Rees Story on Romans Named Eclipse Winner

Posted Jan. 5, 2016

Jennie Rees, a member of the NTWAB Board of Directors and past president of the organization, has won the 2015 Media Eclipse Award for Writing in the Feature/Commentary category for “Dyslexia Doesn’t Slow Down Keen Ice Trainer Romans.” The story takes readers through Dale Romans' journey to overcome a severe reading disability as a child on his way to becoming one of America’s top Thoroughbred trainers.

The article was first published on the Louisville Courier-Journal website during Breeders' Cup week on October 28, 2015 and appeared in the newspaper's hard-copy editions as well.

An announcement of the award was made today by the NTRA, Daily Racing Form and the NTWAB.

This is the fifth Eclipse Award for Rees, who retired immediately following Breeders' Cup after 34 years with the Courier-Journal. Rees spent the preponderance of those years as the publication’s horse racing writer, punctuated by her meticulous coverage of the races leading to the Kentucky Derby and the Triple Crown each year. Rees, who lives in Louisville, won Media Eclipse Awards for magazine writing in 1988, for newspaper and news-enterprise writing in 1993 and 2011, respectively, and was the main writer on the Courier-Journal’s Eclipse Award-winning entry in the Multi-Media category in 2008.

Rees will be presented her trophy at the 45th Annual Eclipse Awards dinner and ceremony on Jan. 16, at Gulfstream Park. The Eclipse Awards ceremony and dinner is presented by DRF, Breeders’ Cup and The Stronach Group and produced by the NTRA.

“What a tremendous way to go out,” said Rees, who was raised in Lexington, Ky. “This whole year has been tremendous. To be voted in the Joe Hirsch wing of the Hall of Fame, covering a Triple Crown winner and a Breeders’ Cup at Keeneland. I am proud that Dale’s story was written during a very busy week at the Breeders’ Cup. This was the kind of story that you want to spend time writing at other times of the year, and you want to take a week to write it. I think it’s a tribute to the power of the subject and Dale’s willingness to open up about a very difficult subject.”

Rees originally intended to write a column on Romans’ matriculation from a claiming trainer to running one of the nation’s preeminent operations. She was aware of Romans’ childhood dyslexia but had not pursued the matter in the past. The trainer broached the subject while being interviewed by Rees for a video to accompany the story. Later, Romans called Rees on another matter and, following up on the earlier conversation, the writer asked “if he thought he was stupid in school… And Dale said ‘Yeah.’” That led to Romans’ powerful reflections on the difficult period of his childhood, and the heft of the story was lifted.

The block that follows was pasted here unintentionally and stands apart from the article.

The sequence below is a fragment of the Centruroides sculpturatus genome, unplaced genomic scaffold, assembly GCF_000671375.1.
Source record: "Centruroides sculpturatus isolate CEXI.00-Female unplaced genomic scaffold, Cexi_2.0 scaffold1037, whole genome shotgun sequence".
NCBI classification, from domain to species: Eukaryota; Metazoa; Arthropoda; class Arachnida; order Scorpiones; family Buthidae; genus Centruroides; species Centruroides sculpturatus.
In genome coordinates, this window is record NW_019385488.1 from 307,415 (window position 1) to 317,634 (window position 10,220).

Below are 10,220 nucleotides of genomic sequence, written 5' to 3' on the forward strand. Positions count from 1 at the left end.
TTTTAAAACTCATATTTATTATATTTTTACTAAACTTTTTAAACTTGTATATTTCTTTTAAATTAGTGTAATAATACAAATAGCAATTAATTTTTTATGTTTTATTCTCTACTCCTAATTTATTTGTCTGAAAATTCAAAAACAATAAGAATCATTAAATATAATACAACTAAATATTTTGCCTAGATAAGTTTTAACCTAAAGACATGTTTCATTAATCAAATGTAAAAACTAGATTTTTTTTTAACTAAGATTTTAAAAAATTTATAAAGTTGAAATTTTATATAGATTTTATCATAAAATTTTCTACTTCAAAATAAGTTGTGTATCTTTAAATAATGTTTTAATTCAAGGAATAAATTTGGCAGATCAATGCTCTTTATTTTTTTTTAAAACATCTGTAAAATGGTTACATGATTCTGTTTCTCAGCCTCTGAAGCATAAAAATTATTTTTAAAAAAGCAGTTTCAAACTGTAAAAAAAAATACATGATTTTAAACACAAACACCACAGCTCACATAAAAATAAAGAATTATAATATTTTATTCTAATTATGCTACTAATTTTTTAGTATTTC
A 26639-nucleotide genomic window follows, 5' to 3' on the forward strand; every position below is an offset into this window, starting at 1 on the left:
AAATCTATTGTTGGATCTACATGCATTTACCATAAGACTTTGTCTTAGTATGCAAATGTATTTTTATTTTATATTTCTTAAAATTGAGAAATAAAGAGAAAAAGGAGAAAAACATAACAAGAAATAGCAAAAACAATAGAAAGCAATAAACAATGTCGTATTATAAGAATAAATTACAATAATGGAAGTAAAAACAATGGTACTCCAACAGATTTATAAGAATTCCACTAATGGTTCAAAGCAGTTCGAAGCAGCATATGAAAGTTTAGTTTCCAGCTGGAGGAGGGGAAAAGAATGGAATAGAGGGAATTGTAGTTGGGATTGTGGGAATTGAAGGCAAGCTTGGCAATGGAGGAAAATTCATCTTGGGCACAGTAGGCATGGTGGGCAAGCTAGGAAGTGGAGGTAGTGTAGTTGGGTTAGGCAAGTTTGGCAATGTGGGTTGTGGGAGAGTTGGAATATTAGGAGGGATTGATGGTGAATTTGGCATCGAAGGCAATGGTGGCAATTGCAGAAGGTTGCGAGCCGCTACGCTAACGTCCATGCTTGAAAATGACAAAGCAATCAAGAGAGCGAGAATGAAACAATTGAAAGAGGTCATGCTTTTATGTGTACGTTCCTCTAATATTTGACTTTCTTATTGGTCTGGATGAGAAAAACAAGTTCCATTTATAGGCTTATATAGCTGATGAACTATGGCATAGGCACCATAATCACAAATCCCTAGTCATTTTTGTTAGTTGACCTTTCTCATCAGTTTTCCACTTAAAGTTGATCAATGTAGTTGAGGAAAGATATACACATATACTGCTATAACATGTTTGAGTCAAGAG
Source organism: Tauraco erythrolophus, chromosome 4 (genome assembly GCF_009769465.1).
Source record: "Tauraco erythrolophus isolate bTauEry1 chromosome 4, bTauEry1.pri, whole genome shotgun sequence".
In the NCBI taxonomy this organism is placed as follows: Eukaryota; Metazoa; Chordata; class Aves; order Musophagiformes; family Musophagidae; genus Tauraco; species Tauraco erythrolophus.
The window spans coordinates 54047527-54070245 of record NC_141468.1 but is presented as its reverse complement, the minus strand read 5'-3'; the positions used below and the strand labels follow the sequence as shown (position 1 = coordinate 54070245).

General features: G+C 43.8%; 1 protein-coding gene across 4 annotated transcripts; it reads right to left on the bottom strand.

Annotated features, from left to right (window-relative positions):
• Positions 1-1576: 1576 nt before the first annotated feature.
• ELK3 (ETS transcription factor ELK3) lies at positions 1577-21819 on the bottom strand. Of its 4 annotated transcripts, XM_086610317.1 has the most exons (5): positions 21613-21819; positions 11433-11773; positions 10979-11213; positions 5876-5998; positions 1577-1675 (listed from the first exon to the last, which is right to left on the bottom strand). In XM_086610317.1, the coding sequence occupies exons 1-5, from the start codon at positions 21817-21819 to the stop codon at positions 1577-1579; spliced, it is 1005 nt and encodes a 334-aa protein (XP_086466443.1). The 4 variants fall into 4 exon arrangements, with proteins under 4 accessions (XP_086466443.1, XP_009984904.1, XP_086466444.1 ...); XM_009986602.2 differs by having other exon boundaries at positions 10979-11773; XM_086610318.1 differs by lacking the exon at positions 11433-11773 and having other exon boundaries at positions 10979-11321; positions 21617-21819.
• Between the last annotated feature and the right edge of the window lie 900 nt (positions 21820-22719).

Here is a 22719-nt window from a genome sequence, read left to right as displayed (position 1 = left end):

Among other things, Rees discovered that Romans wrote a composition completely backward in the second grade, and that Tammy Fox, Romans’ lifetime partner for 25 years, did not know of Romans' dyslexia until after both of their children were born.

Some Breeders' Cup participants have traveled thousands of miles to get to Keeneland. Romans only had to trek the 75 miles from Louisville, but it reflects a long and arduous journey that started in an era when people were just beginning to understand that not everyone learns in the same way.

“I felt like I was in a dark room,” Romans said. “I was very shy and (had) zero self-confidence. I never wanted to be called on in class. We’d have a test and I’d think, ‘How do these people focus? I was here the same amount of time, and I can’t do it.’ It was frustrating. I’d zone out and would daydream all day.”

Rees interviewed Romans’ mother, Lynn, for whom the trainer gave loving credit for “providing him the groundwork to thrive,” and who enrolled the youngster in special classes at the University of Louisville. Rees also spoke to prominent Louisville businessman Frank Jones Sr., who has a string of horses with Romans.

Looking back... (Jones), believes finding a way to work through dyslexia has made Romans the trainer he is today. “He has the ability to absorb information, understand the successes other people have, putting it in his own mix of all the dynamics of racing,” Jones said. “That, and having a really good memory to recall what worked and what didn’t work. His inability to read and write, if you will, his mind has compensated by having the ability to absorb and retain the things he experiences and/or he gleans from other people’s experiences.”

The winning entry can be viewed here.

Honorable mention in the Feature/Commentary category went to Vinnie Perrone for “Hall of Fame Ride: Maryland Trainer Leatherbury takes place among Thoroughbred Racing Legends,” a profile of King T. Leatherbury, which appeared in the Mid-Atlantic Thoroughbred in August 2015; Joe Drape for “Ahmed Zayat’s Journey: Bankruptcy and Big Bets,” which appeared in The New York Times on June 5, 2015; and to Melissa Hoppert, also of The New York Times, whose article “A Storied Trainer and a Witness to History,” about Hall of Famer John Nerud, appeared on the publication’s website on June 6, 2015.

Judges in this category were Ed Gray, former Boston Herald racing writer; Lynne Snierson, former sports writer for the Boston Globe and the Miami News; Hank Wesch, former racing writer for the San Diego Union-Tribune; and Richard Rosenblatt, racing and sports writer for The Associated Press.

Edited NTRA release